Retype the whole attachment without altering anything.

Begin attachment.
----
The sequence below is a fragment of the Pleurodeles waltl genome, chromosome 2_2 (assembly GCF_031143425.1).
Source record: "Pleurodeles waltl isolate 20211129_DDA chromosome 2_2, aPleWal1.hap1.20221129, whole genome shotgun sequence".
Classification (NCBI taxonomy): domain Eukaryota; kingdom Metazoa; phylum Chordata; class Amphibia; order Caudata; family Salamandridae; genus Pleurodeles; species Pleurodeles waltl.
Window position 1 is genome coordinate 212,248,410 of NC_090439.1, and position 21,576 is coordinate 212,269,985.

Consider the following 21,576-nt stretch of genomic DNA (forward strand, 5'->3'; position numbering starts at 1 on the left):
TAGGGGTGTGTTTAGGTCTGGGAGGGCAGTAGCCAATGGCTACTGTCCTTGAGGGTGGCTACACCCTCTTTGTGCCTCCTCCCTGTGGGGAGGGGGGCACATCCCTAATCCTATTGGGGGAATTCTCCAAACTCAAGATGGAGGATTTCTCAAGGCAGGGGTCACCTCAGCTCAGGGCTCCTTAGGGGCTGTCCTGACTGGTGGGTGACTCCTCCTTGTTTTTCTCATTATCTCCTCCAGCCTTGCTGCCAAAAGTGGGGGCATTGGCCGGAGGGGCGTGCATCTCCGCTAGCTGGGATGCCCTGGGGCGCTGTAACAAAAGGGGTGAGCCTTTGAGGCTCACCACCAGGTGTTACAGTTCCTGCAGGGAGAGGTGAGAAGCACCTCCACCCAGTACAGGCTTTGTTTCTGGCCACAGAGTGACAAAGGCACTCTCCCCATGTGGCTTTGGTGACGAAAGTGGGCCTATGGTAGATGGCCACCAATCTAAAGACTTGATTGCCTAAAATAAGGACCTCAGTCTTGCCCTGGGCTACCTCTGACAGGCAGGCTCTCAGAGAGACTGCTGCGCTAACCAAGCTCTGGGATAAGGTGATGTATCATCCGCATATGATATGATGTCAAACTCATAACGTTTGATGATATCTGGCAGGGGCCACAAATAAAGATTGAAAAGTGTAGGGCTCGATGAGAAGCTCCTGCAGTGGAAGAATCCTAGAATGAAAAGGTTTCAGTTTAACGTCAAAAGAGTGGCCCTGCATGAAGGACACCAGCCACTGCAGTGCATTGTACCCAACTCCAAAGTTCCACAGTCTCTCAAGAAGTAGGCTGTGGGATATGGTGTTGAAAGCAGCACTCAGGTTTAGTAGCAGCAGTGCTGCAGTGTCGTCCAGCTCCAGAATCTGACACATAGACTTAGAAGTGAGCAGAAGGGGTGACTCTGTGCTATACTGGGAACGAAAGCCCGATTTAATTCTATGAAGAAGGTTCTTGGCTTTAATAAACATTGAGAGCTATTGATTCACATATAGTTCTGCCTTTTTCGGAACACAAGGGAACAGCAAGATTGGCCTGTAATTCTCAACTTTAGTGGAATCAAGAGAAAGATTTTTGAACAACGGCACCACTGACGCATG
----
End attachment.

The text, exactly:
The sequence below is a fragment of the Pleurodeles waltl genome, chromosome 2_2 (assembly GCF_031143425.1).
Source record: "Pleurodeles waltl isolate 20211129_DDA chromosome 2_2, aPleWal1.hap1.20221129, whole genome shotgun sequence".
Classification (NCBI taxonomy): domain Eukaryota; kingdom Metazoa; phylum Chordata; class Amphibia; order Caudata; family Salamandridae; genus Pleurodeles; species Pleurodeles waltl.
Window position 1 is genome coordinate 212,248,410 of NC_090439.1, and position 21,576 is coordinate 212,269,985.

Consider the following 21,576-nt stretch of genomic DNA (forward strand, 5'->3'; position numbering starts at 1 on the left):
TAGGGGTGTGTTTAGGTCTGGGAGGGCAGTAGCCAATGGCTACTGTCCTTGAGGGTGGCTACACCCTCTTTGTGCCTCCTCCCTGTGGGGAGGGGGGCACATCCCTAATCCTATTGGGGGAATTCTCCAAACTCAAGATGGAGGATTTCTCAAGGCAGGGGTCACCTCAGCTCAGGGCTCCTTAGGGGCTGTCCTGACTGGTGGGTGACTCCTCCTTGTTTTTCTCATTATCTCCTCCAGCCTTGCTGCCAAAAGTGGGGGCATTGGCCGGAGGGGCGTGCATCTCCGCTAGCTGGGATGCCCTGGGGCGCTGTAACAAAAGGGGTGAGCCTTTGAGGCTCACCACCAGGTGTTACAGTTCCTGCAGGGAGAGGTGAGAAGCACCTCCACCCAGTACAGGCTTTGTTTCTGGCCACAGAGTGACAAAGGCACTCTCCCCATGTGGCTTTGGTGACGAAAGTGGGCCTATGGTAGATGGCCACCAATCTAAAGACTTGATTGCCTAAAATAAGGACCTCAGTCTTGCCCTGGGCTACCTCTGACAGGCAGGCTCTCAGAGAGACTGCTGCGCTAACCAAGCTCTGGGATAAGGTGATGTATCATCCGCATATGATATGATGTCAAACTCATAACGTTTGATGATATCTGGCAGGGGCCACAAATAAAGATTGAAAAGTGTAGGGCTCGATGAGAAGCTCCTGCAGTGGAAGAATCCTAGAATGAAAAGGTTTCAGTTTAACGTCAAAAGAGTGGCCCTGCATGAAGGACACCAGCCACTGCAGTGCATTGTACCCAACTCCAAAGTTCCACAGTCTCTCAAGAAGTAGGCTGTGGGATATGGTGTTGAAAGCAGCACTCAGGTTTAGTAGCAGCAGTGCTGCAGTGTCGTCCAGCTCCAGAATCTGACACATAGACTTAGAAGTGAGCAGAAGGGGTGACTCTGTGCTATACTGGGAACGAAAGCCCGATTTAATTCTATGAAGAAGGTTCTTGGCTTTAATAAACATTGAGAGCTATTGATTCACATATAGTTCTGCCTTTTTCGGAACACAAGGGAACAGCAAGATTGGCCTGTAATTCTCAACTTTAGTGGAATCAAGAGAAAGATTTTTGAACAACGGCACCACTGACGCATG